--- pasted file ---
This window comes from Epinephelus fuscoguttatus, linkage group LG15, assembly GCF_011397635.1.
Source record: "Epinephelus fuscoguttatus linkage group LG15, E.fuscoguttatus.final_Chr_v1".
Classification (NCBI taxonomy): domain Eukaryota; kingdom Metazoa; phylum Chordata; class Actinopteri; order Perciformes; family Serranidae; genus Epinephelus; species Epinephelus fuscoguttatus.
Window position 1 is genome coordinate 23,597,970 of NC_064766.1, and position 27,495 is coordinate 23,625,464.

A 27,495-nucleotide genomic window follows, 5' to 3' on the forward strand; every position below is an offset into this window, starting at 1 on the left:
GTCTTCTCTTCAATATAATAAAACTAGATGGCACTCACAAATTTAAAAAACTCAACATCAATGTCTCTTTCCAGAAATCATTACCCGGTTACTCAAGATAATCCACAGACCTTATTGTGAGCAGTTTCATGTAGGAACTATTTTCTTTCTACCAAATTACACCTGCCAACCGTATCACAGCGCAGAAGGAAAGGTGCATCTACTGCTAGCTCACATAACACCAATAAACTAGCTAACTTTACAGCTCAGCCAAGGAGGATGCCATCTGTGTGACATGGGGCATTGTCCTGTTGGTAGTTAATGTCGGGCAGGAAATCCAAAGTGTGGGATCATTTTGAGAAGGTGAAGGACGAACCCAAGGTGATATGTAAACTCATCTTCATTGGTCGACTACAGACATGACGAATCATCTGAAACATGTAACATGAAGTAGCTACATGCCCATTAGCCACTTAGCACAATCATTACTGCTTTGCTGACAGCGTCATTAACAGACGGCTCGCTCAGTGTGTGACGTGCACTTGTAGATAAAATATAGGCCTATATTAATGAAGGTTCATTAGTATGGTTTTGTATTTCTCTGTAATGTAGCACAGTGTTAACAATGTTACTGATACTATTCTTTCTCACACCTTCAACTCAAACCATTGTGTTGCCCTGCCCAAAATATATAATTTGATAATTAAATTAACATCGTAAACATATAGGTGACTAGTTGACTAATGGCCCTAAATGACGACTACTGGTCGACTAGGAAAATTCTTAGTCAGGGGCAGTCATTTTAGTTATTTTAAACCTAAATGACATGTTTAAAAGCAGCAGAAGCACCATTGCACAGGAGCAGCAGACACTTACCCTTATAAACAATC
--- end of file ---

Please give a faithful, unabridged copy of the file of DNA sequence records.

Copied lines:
This window comes from Epinephelus fuscoguttatus, linkage group LG15, assembly GCF_011397635.1.
Source record: "Epinephelus fuscoguttatus linkage group LG15, E.fuscoguttatus.final_Chr_v1".
Classification (NCBI taxonomy): domain Eukaryota; kingdom Metazoa; phylum Chordata; class Actinopteri; order Perciformes; family Serranidae; genus Epinephelus; species Epinephelus fuscoguttatus.
Window position 1 is genome coordinate 23,597,970 of NC_064766.1, and position 27,495 is coordinate 23,625,464.

A 27,495-nucleotide genomic window follows, 5' to 3' on the forward strand; every position below is an offset into this window, starting at 1 on the left:
GTCTTCTCTTCAATATAATAAAACTAGATGGCACTCACAAATTTAAAAAACTCAACATCAATGTCTCTTTCCAGAAATCATTACCCGGTTACTCAAGATAATCCACAGACCTTATTGTGAGCAGTTTCATGTAGGAACTATTTTCTTTCTACCAAATTACACCTGCCAACCGTATCACAGCGCAGAAGGAAAGGTGCATCTACTGCTAGCTCACATAACACCAATAAACTAGCTAACTTTACAGCTCAGCCAAGGAGGATGCCATCTGTGTGACATGGGGCATTGTCCTGTTGGTAGTTAATGTCGGGCAGGAAATCCAAAGTGTGGGATCATTTTGAGAAGGTGAAGGACGAACCCAAGGTGATATGTAAACTCATCTTCATTGGTCGACTACAGACATGACGAATCATCTGAAACATGTAACATGAAGTAGCTACATGCCCATTAGCCACTTAGCACAATCATTACTGCTTTGCTGACAGCGTCATTAACAGACGGCTCGCTCAGTGTGTGACGTGCACTTGTAGATAAAATATAGGCCTATATTAATGAAGGTTCATTAGTATGGTTTTGTATTTCTCTGTAATGTAGCACAGTGTTAACAATGTTACTGATACTATTCTTTCTCACACCTTCAACTCAAACCATTGTGTTGCCCTGCCCAAAATATATAATTTGATAATTAAATTAACATCGTAAACATATAGGTGACTAGTTGACTAATGGCCCTAAATGACGACTACTGGTCGACTAGGAAAATTCTTAGTCAGGGGCAGTCATTTTAGTTATTTTAAACCTAAATGACATGTTTAAAAGCAGCAGAAGCACCATTGCACAGGAGCAGCAGACACTTACCCTTATAAACAATC